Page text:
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Virginia transportation bill: Compromise likely, Saslaw says

Thursday - 2/7/2013, 4:27am  ET

traffic cars Arlington Courthouse Road Route 50 (WTOP/Kristi King)
Gov. Bob McDonnell says without a transportation funding bill, the state's most congested areas won't see relief. (WTOP/Kristi King)

WASHINGTON - Virginia lawmakers have just two weeks left to strike a compromise on a lone bill that would reform and rejuvenate the state's transportation funding.

But a move in the House of Delegates Wednesday to derail a power grab by Senate Republicans, who wanted to redraw election maps in their favor, will likely smooth the path to a deal.

One version of the $3 billion proposal from Gov. Bob McDonnell remains. And although Senate Democrats rejected the governor's plan initially, Minority Leader Dick Saslaw tells WTOP senators will work with the House to modify the legislation and pass a transportation funding bill this session.

"I think there's a pretty good chance. We're going to work with the (House) speaker to see if we can't reach an area of common ground and see if we can't make this thing happen," says Saslaw, D-Alexandria.

But Saslaw says any final bill should lack a key piece of the governor's transportation package: a repeal of the state's gas tax.

"The gas tax is not going to be repealed," Saslaw pledged.

Other legislators, including some Republicans, have said they are concerned about eliminating the gas tax because it is user fee, paid for in part by out of state visitors. Increasing the sales tax as McDonnell's plan would do is considered a regressive tax that would adversely hurt poorer Virginians.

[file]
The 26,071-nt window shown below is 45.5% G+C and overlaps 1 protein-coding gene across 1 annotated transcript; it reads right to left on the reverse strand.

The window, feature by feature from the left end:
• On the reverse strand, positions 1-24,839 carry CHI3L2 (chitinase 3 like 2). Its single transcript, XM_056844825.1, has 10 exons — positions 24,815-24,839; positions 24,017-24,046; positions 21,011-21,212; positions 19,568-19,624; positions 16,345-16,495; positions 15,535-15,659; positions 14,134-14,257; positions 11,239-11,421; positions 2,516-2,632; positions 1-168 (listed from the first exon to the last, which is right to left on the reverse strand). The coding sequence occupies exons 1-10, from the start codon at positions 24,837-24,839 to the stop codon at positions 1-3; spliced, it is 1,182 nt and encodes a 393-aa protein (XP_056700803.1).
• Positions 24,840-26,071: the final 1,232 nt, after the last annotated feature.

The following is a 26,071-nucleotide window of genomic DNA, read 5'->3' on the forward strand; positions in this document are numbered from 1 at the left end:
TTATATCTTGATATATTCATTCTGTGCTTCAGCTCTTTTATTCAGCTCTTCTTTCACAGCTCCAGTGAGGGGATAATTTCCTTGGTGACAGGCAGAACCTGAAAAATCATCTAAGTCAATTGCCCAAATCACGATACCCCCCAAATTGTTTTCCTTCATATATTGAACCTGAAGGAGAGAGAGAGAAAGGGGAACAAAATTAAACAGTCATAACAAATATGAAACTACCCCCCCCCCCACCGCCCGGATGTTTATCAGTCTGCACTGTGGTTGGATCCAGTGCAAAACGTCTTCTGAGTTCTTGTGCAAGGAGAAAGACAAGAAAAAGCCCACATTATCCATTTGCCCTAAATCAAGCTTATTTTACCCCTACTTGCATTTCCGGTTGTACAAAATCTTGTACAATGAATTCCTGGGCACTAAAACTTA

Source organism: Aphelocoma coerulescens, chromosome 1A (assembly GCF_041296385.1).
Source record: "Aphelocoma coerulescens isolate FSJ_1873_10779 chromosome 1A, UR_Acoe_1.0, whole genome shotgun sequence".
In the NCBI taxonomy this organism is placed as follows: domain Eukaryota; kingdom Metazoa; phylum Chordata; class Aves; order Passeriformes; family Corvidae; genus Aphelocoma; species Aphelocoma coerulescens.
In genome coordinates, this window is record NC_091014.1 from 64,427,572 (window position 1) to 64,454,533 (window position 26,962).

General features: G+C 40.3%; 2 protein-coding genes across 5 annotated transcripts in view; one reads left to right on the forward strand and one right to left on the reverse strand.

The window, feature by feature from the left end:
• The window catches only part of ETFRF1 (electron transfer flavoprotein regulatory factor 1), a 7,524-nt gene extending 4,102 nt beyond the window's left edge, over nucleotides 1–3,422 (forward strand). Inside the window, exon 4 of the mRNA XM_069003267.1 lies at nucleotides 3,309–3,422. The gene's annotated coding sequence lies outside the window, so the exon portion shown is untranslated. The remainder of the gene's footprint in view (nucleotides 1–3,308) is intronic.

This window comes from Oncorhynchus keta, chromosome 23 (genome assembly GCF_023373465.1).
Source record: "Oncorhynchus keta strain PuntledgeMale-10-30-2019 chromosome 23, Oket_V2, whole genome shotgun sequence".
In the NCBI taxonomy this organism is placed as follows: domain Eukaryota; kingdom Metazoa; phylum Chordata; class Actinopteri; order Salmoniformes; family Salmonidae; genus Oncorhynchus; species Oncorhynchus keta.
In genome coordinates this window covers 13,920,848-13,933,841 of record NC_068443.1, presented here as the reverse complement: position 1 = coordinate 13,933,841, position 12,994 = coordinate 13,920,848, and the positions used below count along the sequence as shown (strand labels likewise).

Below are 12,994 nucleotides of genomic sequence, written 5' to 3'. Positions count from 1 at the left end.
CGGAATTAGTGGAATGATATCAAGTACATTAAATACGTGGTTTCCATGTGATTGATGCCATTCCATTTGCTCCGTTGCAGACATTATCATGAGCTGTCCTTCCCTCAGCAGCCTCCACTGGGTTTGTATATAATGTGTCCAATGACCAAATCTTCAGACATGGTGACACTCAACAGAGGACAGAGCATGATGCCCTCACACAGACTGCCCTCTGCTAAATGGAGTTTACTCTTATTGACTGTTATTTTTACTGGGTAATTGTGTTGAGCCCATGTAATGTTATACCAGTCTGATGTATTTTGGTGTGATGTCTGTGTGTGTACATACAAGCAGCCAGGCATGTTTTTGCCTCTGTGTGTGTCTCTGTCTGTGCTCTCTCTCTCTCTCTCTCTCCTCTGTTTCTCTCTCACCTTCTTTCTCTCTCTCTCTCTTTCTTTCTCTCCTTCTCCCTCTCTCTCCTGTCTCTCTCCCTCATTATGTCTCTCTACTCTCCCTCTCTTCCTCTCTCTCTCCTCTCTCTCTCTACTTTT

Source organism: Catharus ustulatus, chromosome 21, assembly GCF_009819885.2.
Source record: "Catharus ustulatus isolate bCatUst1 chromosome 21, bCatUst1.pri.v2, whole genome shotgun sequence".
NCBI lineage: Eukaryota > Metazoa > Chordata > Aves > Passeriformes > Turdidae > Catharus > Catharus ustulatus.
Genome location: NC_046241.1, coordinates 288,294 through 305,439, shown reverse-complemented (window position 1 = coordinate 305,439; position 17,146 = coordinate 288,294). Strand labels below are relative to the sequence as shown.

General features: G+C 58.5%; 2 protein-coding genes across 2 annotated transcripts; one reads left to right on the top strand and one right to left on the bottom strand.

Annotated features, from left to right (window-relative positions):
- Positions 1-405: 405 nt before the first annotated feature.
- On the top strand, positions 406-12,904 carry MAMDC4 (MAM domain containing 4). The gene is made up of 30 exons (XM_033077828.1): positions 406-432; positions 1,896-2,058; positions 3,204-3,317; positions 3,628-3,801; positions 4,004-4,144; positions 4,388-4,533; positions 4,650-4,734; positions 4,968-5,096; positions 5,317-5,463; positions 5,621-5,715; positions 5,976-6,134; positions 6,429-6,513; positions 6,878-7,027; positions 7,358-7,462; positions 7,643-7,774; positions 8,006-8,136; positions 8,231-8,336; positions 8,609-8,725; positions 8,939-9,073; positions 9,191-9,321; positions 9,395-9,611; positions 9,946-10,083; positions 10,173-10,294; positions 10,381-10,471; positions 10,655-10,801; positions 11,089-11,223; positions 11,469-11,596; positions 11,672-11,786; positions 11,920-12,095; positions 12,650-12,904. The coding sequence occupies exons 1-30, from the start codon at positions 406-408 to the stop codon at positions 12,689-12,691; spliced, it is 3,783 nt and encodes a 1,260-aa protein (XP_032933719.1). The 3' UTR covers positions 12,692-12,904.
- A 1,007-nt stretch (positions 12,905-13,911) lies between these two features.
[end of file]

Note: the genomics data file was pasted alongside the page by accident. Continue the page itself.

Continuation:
"I hope that they will come to their senses," McDonnell tells WTOP, referring to Senate Democrats, who threatened to deny Republicans the 21st vote needed to pass key legislation including transportation funding and the state budget over the election map flap.

"If they choose to kill this bill, there will be not be transportation funding to provide relief to the most congested area of the state -- Northern Virginia," McDonnell says.

Money for roads, bridges and commuter trains, including Phase 2 of Metro's Silver Line project, would be in jeopardy if lawmakers don't come up with a solution.

Virginia is running out of cash available to maintain the state's highways and local roads and has few options other than tolls to pay for new infrastructure like bridges, tunnels and interstate lanes.

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WTOP's Hank Silverberg and Amanda Iacone contributed to this report. Follow @hsilverbergWTOP and @WTOP on Twitter.

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